During most weeks of the golfing year, the notion of moving day is a bit of a red herring. But at Augusta National, it matters. Eighteen of the past 20 winners improved or maintained their position on the leaderboard through the third round, and all 20 of them were placed T5 or better at the 54-hole stage.
So, who did the business this Saturday? Here’s the report card on those world top 10 players who made the weekend, other key contenders and one wild card.
Grade: C-minus; World ranking: No. 2; Score: 71 (-1)
Two steps forward, one step back; it’s an exasperating process, but it gets you where you want to go. Unfortunately, Rory’s week has been more like two steps forward, two steps back; or two steps backward, two steps forward. Doesn’t really matter, one way or another, he’s ended up where he started: level-par and mightily frustrated about what might have been.
Grade: B; World ranking: No. 3; Score: 69 (-3)
Job done. He bettered marker Jeff Knox, the cult-hero Augusta National member who accompanies the odd man out at the weekend and has famously, um, embarrassed a few of golf’s superstars. In other news, Day nearly made an ace at the sixth and thrashed four straight birdies from the 12th.
Grade: D; World ranking: No. 4; Score: 74 (+2)
In the unlikely event that you find yourself being asked to beat Matsuyama head-to-head on one hole at Augusta, make it the seventh. He has not made par there all week. In fact, he’s 5 over for that hole alone, so you could argue that’s why he is not in red figures for the week. He entered the tournament saying that everything was not quite working and has played like it.
Grade: A; World ranking: No. 6; Score: 68 (-4)
A simple reminder: Spieth had made two quadruple-bogeys in his last 61 holes at Augusta and, despite that, finished T2 last year and lies T4 this year with 18 holes to play. If you don’t get how nuts that is, you might want to spend Sunday doing the ironing or mowing the lawn. He putts great, he hits the ball a ton better than everyone thinks, he’s got the heart of a lion — and he talks too much at perfectly good approach shots.
Grade: C-minus; World ranking: No. 7; Score: 71 (-1)
He landed 26 greens in regulation through 36 holes (joint top in the category) and hit another 16-of-18 in Round 3. The problem was, and continued to be, around the greens. He was only 2-for-7 for scrambles in Friday and could only convert 1-of-4 birdie opportunities from just off the green playing the par-5s Saturday.
Grade: B; World ranking: No. 8; Score: 71 (-1)
What a guy. A little look of Elvis, a touch of Leo DiCaprio, the head gear of a Lego man, and he plays golf like … a potential major winner? He’s never looked more focused and never seemed steelier in the heat of battle. Don’t overlook his bogey 5 at the third. He needed four stabs to find the green of the short par-4 but drained a nasty 14-footer for bogey. Birdies get the plaudits, but ugly bogeys are every bit as important.
Grade: B; World ranking: No. 9; Score: 69 (-3)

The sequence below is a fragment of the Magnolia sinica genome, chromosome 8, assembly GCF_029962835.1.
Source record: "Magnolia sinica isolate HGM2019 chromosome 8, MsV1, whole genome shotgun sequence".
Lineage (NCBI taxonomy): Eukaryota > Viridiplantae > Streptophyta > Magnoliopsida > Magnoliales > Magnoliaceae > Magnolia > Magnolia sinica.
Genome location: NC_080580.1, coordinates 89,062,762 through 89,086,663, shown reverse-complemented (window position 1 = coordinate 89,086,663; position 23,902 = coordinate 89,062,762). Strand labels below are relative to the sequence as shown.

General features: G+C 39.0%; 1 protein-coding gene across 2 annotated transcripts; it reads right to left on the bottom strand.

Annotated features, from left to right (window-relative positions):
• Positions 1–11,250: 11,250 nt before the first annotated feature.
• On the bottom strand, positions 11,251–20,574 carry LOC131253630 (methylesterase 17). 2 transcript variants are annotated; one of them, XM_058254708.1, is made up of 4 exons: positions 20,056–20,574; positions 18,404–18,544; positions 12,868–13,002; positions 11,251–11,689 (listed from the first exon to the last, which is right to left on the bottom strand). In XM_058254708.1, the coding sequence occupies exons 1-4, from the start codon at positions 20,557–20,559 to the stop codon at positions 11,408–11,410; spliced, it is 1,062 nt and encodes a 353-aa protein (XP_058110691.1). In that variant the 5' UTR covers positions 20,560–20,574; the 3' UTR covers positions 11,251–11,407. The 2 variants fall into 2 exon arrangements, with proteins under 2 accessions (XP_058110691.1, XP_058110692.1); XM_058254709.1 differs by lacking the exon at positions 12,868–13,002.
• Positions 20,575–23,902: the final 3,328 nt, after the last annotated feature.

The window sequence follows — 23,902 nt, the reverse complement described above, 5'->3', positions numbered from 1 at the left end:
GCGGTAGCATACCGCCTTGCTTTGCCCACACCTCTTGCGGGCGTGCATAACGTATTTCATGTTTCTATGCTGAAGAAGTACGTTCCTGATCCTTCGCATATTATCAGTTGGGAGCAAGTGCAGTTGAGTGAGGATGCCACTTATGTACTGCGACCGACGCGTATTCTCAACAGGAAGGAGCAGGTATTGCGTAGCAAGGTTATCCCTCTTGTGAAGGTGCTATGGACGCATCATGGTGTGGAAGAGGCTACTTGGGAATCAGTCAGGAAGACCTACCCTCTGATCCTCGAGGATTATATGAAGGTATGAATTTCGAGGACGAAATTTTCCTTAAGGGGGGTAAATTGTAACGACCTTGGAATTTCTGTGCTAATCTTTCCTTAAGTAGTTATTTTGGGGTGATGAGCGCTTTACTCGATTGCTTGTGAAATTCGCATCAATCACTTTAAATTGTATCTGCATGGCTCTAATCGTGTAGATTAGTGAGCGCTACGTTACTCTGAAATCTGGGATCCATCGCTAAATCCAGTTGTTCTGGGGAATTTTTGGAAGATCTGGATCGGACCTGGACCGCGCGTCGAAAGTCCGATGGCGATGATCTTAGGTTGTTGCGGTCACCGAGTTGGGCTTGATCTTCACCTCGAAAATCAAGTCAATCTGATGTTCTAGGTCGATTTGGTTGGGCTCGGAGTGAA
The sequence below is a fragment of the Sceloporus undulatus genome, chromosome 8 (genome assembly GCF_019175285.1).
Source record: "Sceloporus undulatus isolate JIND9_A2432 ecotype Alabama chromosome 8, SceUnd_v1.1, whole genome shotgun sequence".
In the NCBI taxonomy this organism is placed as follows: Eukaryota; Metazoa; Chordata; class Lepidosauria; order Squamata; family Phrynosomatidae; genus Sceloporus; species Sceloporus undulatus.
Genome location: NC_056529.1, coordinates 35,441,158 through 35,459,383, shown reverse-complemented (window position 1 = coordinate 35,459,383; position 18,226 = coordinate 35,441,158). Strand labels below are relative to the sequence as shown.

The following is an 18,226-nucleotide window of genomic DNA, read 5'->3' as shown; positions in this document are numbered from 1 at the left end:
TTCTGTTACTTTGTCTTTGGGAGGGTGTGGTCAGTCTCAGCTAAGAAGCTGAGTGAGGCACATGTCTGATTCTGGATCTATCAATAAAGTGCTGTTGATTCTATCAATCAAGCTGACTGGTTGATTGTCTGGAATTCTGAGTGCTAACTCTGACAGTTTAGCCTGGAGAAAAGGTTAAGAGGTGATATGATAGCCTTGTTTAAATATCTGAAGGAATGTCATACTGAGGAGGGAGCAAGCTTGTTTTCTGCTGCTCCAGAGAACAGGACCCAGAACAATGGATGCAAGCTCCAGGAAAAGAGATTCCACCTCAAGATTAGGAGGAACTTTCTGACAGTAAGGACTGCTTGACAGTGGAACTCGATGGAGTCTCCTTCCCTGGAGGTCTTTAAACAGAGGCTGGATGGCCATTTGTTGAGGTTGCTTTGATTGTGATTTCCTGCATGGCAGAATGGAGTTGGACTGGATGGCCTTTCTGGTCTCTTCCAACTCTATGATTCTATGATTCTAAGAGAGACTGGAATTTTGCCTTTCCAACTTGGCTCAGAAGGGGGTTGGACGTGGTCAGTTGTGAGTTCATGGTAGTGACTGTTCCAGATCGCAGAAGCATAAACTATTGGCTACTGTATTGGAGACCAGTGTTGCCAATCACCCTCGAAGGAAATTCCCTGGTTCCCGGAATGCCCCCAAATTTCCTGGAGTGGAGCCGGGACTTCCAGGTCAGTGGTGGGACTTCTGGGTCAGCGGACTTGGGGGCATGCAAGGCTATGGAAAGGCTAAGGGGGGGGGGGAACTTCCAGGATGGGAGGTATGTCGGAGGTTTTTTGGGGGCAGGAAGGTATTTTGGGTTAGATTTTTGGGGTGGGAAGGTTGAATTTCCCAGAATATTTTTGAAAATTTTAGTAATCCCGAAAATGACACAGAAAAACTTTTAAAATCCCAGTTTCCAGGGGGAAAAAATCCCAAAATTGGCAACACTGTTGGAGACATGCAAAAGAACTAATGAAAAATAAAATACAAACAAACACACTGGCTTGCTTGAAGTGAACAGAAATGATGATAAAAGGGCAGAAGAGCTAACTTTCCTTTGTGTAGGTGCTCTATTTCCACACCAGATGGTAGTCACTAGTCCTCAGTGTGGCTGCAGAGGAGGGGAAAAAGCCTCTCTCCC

Stealthily flawless play from the 2013 champion. Three par-5 birdies and 15 pars add up to a neat scorecard that gives him an outside chance of claiming a second green jacket. He has pegged two sub-70 rounds this week. The only other times he’s done that at Augusta — T2 in 2011 and winner in 2013.
Grade: B; World ranking: No. 11; Score: 70 (-2)
He played the first 13 holes like a man whose clothes had been washed in itching powder. While that hints he was feeling the pressure, it maybe bodes well that he withstood it to post a score that keeps him in the running. Better to be twitchy on Saturday than Sunday. Holing from 7 feet on the last hole earned him a last round with Justin Rose instead of Spieth, which might make a massive difference to his chances of victory.
Grade: A; World ranking: No. 14; Score: 67 (-5)
Five birdies in the last seven holes — that’s how to make a move on Saturday. He has never missed the cut in the Masters, is a nine-time top-25 finisher (in 11 starts) and has had four top-10 finishes and a best of T2 in 2015.
Grade: F; World ranking: No. 18; Score: 74 (+2)
I might be proved wrong here, but I’m going to call it: This round was a turning point, and the sixth hole was the turning point within a turning point. Mickelson was playing with Spieth. They were both a touch further back at the start of the day than was ideal, but both are believers. Big believers. At the sixth, they were both level-par for the day. Phil had a huge par putt and missed it. Then, Spieth had more or less the same putt for birdie and drained it. Phil never recovered. Instead, he watched Spieth not only move into genuine contention, but also smash one from the pine needles into the heart of the 13th green doing so. It was like the sorcerer and his apprentice, and I’m saying this was a generational shift.
Two-time Masters champion (1980 and 1983). Golfing matador. Short-game genius. Brooding revolutionary. Spanish superstar. European legend. The secret ingredient on Sunday? It would have been the great man’s 60th birthday, and don’t discount the motivational possibilities. For Sergio. For Rose. There might be magic in the air.